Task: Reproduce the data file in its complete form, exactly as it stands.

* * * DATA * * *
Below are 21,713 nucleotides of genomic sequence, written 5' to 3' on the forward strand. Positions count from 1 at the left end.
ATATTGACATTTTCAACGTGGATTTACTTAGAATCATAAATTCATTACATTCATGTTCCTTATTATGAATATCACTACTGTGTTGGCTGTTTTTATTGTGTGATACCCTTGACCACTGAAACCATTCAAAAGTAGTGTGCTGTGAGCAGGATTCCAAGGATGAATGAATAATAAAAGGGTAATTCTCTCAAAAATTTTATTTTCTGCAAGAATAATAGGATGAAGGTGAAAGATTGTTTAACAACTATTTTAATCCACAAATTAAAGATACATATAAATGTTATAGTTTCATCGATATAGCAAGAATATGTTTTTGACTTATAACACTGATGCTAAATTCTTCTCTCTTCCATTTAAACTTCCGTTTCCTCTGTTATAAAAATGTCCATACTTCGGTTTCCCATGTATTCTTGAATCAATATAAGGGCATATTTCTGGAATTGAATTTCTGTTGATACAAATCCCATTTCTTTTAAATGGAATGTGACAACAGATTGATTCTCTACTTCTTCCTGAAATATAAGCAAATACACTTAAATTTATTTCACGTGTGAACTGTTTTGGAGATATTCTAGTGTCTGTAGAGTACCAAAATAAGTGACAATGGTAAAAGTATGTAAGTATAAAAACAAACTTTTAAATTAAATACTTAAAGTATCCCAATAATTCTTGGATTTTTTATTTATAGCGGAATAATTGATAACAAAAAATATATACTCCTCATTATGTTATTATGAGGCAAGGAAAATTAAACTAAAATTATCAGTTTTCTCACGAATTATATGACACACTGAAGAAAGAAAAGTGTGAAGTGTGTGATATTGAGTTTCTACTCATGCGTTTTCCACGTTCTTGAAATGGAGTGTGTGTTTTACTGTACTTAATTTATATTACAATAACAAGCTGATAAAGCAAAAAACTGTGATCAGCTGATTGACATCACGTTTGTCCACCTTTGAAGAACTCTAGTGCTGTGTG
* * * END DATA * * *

Below are 21,713 nucleotides of genomic sequence, written 5' to 3' on the forward strand. Positions count from 1 at the left end.
ATATTGACATTTTCAACGTGGATTTACTTAGAATCATAAATTCATTACATTCATGTTCCTTATTATGAATATCACTACTGTGTTGGCTGTTTTTATTGTGTGATACCCTTGACCACTGAAACCATTCAAAAGTAGTGTGCTGTGAGCAGGATTCCAAGGATGAATGAATAATAAAAGGGTAATTCTCTCAAAAATTTTATTTTCTGCAAGAATAATAGGATGAAGGTGAAAGATTGTTTAACAACTATTTTAATCCACAAATTAAAGATACATATAAATGTTATAGTTTCATCGATATAGCAAGAATATGTTTTTGACTTATAACACTGATGCTAAATTCTTCTCTCTTCCATTTAAACTTCCGTTTCCTCTGTTATAAAAATGTCCATACTTCGGTTTCCCATGTATTCTTGAATCAATATAAGGGCATATTTCTGGAATTGAATTTCTGTTGATACAAATCCCATTTCTTTTAAATGGAATGTGACAACAGATTGATTCTCTACTTCTTCCTGAAATATAAGCAAATACACTTAAATTTATTTCACGTGTGAACTGTTTTGGAGATATTCTAGTGTCTGTAGAGTACCAAAATAAGTGACAATGGTAAAAGTATGTAAGTATAAAAACAAACTTTTAAATTAAATACTTAAAGTATCCCAATAATTCTTGGATTTTTTATTTATAGCGGAATAATTGATAACAAAAAATATATACTCCTCATTATGTTATTATGAGGCAAGGAAAATTAAACTAAAATTATCAGTTTTCTCACGAATTATATGACACACTGAAGAAAGAAAAGTGTGAAGTGTGTGATATTGAGTTTCTACTCATGCGTTTTCCACGTTCTTGAAATGGAGTGTGTGTTTTACTGTACTTAATTTATATTACAATAACAAGCTGATAAAGCAAAAAACTGTGATCAGCTGATTGACATCACGTTTGTCCACCTTTGAAGAACTCTAGTGCTGTGTG